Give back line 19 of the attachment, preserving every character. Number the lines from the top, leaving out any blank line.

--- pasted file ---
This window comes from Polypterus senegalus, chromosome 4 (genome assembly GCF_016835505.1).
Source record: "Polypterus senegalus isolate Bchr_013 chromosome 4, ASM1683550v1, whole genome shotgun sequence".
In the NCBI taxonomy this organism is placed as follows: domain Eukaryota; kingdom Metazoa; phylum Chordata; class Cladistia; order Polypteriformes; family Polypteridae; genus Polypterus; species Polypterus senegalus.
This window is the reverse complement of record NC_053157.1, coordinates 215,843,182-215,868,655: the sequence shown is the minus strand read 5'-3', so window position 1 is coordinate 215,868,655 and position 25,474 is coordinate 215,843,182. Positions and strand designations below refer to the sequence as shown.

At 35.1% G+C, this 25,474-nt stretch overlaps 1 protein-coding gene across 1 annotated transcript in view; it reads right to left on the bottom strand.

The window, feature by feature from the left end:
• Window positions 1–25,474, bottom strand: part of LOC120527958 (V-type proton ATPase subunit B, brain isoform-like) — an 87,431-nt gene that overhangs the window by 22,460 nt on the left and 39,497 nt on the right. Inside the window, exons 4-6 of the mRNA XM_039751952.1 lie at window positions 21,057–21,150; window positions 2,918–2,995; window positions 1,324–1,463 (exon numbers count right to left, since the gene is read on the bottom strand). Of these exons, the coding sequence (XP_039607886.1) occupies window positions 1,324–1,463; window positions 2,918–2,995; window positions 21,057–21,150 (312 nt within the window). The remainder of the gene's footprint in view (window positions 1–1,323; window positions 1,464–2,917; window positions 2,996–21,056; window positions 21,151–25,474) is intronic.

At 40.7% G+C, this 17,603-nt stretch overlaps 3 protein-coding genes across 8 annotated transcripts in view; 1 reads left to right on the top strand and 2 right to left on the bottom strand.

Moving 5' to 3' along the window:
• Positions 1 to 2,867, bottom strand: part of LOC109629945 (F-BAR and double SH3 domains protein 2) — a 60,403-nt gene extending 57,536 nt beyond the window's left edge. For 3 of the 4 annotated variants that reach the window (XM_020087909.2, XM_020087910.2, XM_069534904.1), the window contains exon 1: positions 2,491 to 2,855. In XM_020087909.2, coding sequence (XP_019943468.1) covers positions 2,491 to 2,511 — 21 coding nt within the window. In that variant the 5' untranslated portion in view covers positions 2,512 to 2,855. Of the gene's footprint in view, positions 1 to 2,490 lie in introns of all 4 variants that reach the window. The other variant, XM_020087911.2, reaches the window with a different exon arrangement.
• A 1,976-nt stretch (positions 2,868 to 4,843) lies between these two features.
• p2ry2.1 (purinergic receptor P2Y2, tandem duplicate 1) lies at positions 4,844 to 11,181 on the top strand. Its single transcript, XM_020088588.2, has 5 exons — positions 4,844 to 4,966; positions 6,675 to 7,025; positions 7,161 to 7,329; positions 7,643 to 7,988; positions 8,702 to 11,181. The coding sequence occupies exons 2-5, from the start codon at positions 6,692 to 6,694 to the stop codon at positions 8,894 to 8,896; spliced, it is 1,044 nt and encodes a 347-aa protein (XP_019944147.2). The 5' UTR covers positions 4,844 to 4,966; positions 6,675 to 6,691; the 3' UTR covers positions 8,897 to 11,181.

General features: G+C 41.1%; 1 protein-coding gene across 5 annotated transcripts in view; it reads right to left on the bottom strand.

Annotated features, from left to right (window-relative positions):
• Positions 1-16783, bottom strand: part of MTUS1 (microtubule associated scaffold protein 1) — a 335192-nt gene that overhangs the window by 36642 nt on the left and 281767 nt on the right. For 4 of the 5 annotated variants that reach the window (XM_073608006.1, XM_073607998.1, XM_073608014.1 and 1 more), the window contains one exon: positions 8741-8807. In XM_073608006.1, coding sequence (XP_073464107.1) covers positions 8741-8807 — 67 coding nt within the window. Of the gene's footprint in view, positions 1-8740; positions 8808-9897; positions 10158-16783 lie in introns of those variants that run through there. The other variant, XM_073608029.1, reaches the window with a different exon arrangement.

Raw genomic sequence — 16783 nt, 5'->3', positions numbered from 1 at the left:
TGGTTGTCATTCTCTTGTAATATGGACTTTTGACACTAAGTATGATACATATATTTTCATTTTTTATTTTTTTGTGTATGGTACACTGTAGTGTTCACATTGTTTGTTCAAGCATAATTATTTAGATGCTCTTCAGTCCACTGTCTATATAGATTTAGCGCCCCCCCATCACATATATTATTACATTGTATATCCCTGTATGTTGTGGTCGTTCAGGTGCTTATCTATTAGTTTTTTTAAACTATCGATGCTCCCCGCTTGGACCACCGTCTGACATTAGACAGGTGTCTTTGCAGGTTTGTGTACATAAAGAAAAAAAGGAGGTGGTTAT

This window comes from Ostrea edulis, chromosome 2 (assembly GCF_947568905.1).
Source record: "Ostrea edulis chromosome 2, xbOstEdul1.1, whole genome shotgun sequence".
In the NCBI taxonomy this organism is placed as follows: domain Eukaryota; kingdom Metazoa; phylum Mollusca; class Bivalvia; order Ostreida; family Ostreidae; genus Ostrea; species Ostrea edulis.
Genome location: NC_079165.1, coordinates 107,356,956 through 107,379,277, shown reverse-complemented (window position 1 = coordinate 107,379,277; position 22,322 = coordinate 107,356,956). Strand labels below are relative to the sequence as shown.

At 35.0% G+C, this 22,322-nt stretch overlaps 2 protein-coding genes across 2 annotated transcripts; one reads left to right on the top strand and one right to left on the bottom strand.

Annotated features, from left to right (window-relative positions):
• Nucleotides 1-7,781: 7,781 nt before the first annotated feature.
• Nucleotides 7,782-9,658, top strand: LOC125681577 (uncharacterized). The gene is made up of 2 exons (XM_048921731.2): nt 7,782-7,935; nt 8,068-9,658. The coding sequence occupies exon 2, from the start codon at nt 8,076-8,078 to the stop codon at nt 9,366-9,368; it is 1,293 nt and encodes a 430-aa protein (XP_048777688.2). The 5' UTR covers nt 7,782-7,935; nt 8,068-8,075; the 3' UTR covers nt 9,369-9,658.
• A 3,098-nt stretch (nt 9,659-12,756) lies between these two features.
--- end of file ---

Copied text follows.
Source record: "Ostrea edulis chromosome 2, xbOstEdul1.1, whole genome shotgun sequence".